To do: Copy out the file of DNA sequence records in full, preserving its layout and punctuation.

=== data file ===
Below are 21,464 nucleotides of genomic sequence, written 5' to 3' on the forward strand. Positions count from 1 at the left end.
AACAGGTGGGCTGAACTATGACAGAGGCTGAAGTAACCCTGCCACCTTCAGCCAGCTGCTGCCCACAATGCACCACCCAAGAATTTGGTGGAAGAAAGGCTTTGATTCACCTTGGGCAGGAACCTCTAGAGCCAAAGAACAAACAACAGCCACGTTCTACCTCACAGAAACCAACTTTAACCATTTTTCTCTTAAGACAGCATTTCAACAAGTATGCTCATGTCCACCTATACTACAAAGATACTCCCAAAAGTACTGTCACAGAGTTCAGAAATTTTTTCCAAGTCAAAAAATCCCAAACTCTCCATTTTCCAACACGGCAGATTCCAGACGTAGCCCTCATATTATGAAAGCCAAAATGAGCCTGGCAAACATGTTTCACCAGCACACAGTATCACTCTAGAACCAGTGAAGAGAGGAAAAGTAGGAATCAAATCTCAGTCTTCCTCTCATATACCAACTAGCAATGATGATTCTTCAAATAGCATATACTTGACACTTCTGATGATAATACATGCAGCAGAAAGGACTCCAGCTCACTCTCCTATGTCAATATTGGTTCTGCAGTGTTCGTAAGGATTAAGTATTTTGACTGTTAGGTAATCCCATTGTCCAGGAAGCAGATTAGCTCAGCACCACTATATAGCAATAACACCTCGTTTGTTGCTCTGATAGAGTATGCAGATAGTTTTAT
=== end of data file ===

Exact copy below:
Below are 21,464 nucleotides of genomic sequence, written 5' to 3' on the forward strand. Positions count from 1 at the left end.
AACAGGTGGGCTGAACTATGACAGAGGCTGAAGTAACCCTGCCACCTTCAGCCAGCTGCTGCCCACAATGCACCACCCAAGAATTTGGTGGAAGAAAGGCTTTGATTCACCTTGGGCAGGAACCTCTAGAGCCAAAGAACAAACAACAGCCACGTTCTACCTCACAGAAACCAACTTTAACCATTTTTCTCTTAAGACAGCATTTCAACAAGTATGCTCATGTCCACCTATACTACAAAGATACTCCCAAAAGTACTGTCACAGAGTTCAGAAATTTTTTCCAAGTCAAAAAATCCCAAACTCTCCATTTTCCAACACGGCAGATTCCAGACGTAGCCCTCATATTATGAAAGCCAAAATGAGCCTGGCAAACATGTTTCACCAGCACACAGTATCACTCTAGAACCAGTGAAGAGAGGAAAAGTAGGAATCAAATCTCAGTCTTCCTCTCATATACCAACTAGCAATGATGATTCTTCAAATAGCATATACTTGACACTTCTGATGATAATACATGCAGCAGAAAGGACTCCAGCTCACTCTCCTATGTCAATATTGGTTCTGCAGTGTTCGTAAGGATTAAGTATTTTGACTGTTAGGTAATCCCATTGTCCAGGAAGCAGATTAGCTCAGCACCACTATATAGCAATAACACCTCGTTTGTTGCTCTGATAGAGTATGCAGATAGTTTTAT